Biodiverse planting for pest control in the orchard and vegie garden
One of the best strategies for preventing insect attack in the fruit and vegie garden is to plant a wide array of flowering plants that attract beneficial insects. Beneficial insects are great at disposing of ‘bad bugs’, usually defined as sap sucking or leaf chewing insects (though to be fair to them they often also have beneficial functions in our gardens, such as breaking down plant matter for compost).
Beneficial insects include ladybugs, hoverflies, spiders, praying mantises, lacewings and parasitic wasps. They prey on aphids, mites, whitefly, ants, mealybugs, scale, thrip, caterpillars and earwigs among others. Beneficial insects can polish these off at both the egg and soft bodied stages of their development, thus saving our precious fruit and vegies from demolition and providing protein for these ‘good bugs’.
Beneficial insects need food sources (nectar and protein) and conducive habitat to thrive and to support them in large numbers. This won’t happen by itself. It means planting flowers to which they are particularly attracted. Unlike bees, beneficial insects do not have mouths that can extract nectar from deep within flowers. They need small flowers or larger flowers made up of many smaller flowers. The Compositae family, commonly known as the daisy family, or plants from the Umbelliferae family (also known as the Apiacaea) family which have flower and seed heads shaped like umbrellas, are ideal. The latter includes coriander, chervil, dill, fennel, parsley, carrot, angelica and Queen Anne’s Lace.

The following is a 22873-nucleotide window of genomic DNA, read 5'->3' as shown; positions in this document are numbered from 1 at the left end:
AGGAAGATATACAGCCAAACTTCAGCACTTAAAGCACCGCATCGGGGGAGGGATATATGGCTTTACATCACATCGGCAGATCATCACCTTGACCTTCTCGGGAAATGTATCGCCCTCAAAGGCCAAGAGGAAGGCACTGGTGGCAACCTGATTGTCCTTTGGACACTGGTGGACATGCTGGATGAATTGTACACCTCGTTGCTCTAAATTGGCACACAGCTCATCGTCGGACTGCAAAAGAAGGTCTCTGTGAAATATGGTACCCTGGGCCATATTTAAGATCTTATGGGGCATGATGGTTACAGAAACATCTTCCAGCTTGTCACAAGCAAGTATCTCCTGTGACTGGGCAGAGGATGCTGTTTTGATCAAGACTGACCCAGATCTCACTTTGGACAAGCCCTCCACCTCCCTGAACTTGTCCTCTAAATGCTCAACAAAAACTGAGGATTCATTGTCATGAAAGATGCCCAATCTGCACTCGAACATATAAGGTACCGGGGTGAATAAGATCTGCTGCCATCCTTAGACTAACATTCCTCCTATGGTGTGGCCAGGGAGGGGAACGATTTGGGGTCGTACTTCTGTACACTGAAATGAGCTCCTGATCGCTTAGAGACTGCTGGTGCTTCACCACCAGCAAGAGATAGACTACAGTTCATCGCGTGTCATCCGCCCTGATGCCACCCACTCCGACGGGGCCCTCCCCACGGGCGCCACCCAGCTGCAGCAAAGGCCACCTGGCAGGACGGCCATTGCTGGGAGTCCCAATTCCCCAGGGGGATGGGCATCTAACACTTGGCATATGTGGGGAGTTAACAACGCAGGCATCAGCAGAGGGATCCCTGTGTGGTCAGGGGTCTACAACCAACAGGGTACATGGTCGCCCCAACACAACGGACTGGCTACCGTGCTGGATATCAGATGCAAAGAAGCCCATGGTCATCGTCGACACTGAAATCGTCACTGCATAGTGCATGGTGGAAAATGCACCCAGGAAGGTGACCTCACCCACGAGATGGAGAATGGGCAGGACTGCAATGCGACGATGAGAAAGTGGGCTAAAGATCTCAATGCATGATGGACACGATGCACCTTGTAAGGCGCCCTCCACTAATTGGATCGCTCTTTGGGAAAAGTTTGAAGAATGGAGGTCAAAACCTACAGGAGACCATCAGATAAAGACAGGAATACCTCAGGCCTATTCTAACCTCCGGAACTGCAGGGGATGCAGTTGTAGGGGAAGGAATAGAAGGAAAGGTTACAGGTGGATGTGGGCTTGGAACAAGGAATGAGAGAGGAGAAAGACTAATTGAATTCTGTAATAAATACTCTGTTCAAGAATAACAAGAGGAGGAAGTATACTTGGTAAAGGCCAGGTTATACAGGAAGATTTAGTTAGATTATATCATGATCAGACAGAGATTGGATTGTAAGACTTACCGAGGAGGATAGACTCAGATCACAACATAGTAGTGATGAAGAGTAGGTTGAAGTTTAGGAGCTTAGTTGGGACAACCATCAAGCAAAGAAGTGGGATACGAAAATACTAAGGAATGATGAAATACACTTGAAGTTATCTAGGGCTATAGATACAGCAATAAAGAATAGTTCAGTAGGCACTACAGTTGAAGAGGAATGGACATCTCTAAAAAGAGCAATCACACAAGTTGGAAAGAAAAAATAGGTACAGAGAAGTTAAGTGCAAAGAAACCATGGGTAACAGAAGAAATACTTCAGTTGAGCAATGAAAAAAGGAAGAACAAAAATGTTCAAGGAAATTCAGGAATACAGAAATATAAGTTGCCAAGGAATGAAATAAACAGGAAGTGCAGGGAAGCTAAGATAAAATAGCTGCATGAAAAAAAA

In the vegie patch, under your fruit trees or in your orchard, plant as many varieties of flower as you can, including as many white, yellow, or white and yellow blooms as these in particular attract ‘good bugs’. The blues and mauves are excellent too.
Suitable plants are flowering chamomiles, feverfew, daisies, sunflower, cosmos, alyssum, borage, marigold, coneflower, cornflower, goldenrod, catmint, catnip, comfrey, wormwood, sweet marjoram and savoury marjoram, oregano, the savouries, thymes and matting thymes, calendula, rosemary, lavender, coriander, chervil, dill, fennel, angelica, chives and garlic chives and ornamental chive varieties – all of which have smallish or open flowers or are made up of a composite of many small flowers, easily accessible to beneficial insects for the collection of nectar. Plant a range that will flower at different times of the year including winter, and intersperse them throughout the vegie garden, under fruit trees or throughout the orchard.
In the orchard or under fruit trees, there are added complications in relation to planting. It is better not to plant close to the trunk as this area needs to be free so that fallen fruit infested with Queensland fruit fly or codling moth can be removed, and chooks, if you have them, can peck out pupae of these pests from the soil. Alternatively, you can cultivate beneath the tree to remove the pupae.
In an orchard, it is a good idea to plant in a grid pattern with a tree in the centre of each square. If you have chooks, plant densely inside wire frames* between trees to keep the chooks off any seed and seedlings while the plants establish. To avoid bare patches, don’t prepare all the soil at once – once an area has established, move onto another one, ideally with flowers that will bloom later in the season. If you have leaf litter that has not broken down or is slow to break down, under your fruit trees, mow it as it needs to decompose before spring to prevent it harbouring fungi and diseases.
And lastly, supply some water sources for these exceptional, hard working insects.
* Rolling a cylinder of chicken wire is an easy and cheap way of protecting your emerging plants.
Written by Robin Gale-Baker